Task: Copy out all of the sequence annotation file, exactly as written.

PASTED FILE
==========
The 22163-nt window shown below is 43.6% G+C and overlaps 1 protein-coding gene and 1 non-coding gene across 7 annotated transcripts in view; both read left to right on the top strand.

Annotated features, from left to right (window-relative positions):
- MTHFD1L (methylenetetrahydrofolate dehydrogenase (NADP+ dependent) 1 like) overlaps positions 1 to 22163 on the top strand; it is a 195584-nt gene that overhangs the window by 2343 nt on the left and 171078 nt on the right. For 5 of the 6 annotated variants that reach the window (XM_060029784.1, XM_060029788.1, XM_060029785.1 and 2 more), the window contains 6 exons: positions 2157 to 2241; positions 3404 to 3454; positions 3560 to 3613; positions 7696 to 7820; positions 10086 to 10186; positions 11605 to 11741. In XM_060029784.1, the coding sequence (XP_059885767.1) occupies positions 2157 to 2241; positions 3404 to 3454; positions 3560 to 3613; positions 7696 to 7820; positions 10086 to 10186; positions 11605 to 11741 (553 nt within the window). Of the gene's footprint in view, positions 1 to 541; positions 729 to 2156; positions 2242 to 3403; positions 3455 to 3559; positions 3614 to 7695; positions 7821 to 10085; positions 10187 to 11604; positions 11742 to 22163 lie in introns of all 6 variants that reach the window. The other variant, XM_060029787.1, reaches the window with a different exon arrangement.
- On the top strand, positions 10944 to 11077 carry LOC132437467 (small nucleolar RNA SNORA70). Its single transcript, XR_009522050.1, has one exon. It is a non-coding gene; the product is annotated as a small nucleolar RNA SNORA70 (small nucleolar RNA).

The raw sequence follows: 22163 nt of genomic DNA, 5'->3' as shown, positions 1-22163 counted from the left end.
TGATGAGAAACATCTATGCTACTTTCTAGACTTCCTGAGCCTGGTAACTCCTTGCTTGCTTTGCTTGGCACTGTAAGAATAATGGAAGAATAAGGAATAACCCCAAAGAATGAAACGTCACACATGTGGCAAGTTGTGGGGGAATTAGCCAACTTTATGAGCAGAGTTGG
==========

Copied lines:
The 22163-nt window shown below is 43.6% G+C and overlaps 1 protein-coding gene and 1 non-coding gene across 7 annotated transcripts in view; both read left to right on the top strand.

Annotated features, from left to right (window-relative positions):
- MTHFD1L (methylenetetrahydrofolate dehydrogenase (NADP+ dependent) 1 like) overlaps positions 1 to 22163 on the top strand; it is a 195584-nt gene that overhangs the window by 2343 nt on the left and 171078 nt on the right. For 5 of the 6 annotated variants that reach the window (XM_060029784.1, XM_060029788.1, XM_060029785.1 and 2 more), the window contains 6 exons: positions 2157 to 2241; positions 3404 to 3454; positions 3560 to 3613; positions 7696 to 7820; positions 10086 to 10186; positions 11605 to 11741. In XM_060029784.1, the coding sequence (XP_059885767.1) occupies positions 2157 to 2241; positions 3404 to 3454; positions 3560 to 3613; positions 7696 to 7820; positions 10086 to 10186; positions 11605 to 11741 (553 nt within the window). Of the gene's footprint in view, positions 1 to 541; positions 729 to 2156; positions 2242 to 3403; positions 3455 to 3559; positions 3614 to 7695; positions 7821 to 10085; positions 10187 to 11604; positions 11742 to 22163 lie in introns of all 6 variants that reach the window. The other variant, XM_060029787.1, reaches the window with a different exon arrangement.
- On the top strand, positions 10944 to 11077 carry LOC132437467 (small nucleolar RNA SNORA70). Its single transcript, XR_009522050.1, has one exon. It is a non-coding gene; the product is annotated as a small nucleolar RNA SNORA70 (small nucleolar RNA).

The raw sequence follows: 22163 nt of genomic DNA, 5'->3' as shown, positions 1-22163 counted from the left end.
TGATGAGAAACATCTATGCTACTTTCTAGACTTCCTGAGCCTGGTAACTCCTTGCTTGCTTTGCTTGGCACTGTAAGAATAATGGAAGAATAAGGAATAACCCCAAAGAATGAAACGTCACACATGTGGCAAGTTGTGGGGGAATTAGCCAACTTTATGAGCAGAGTTGG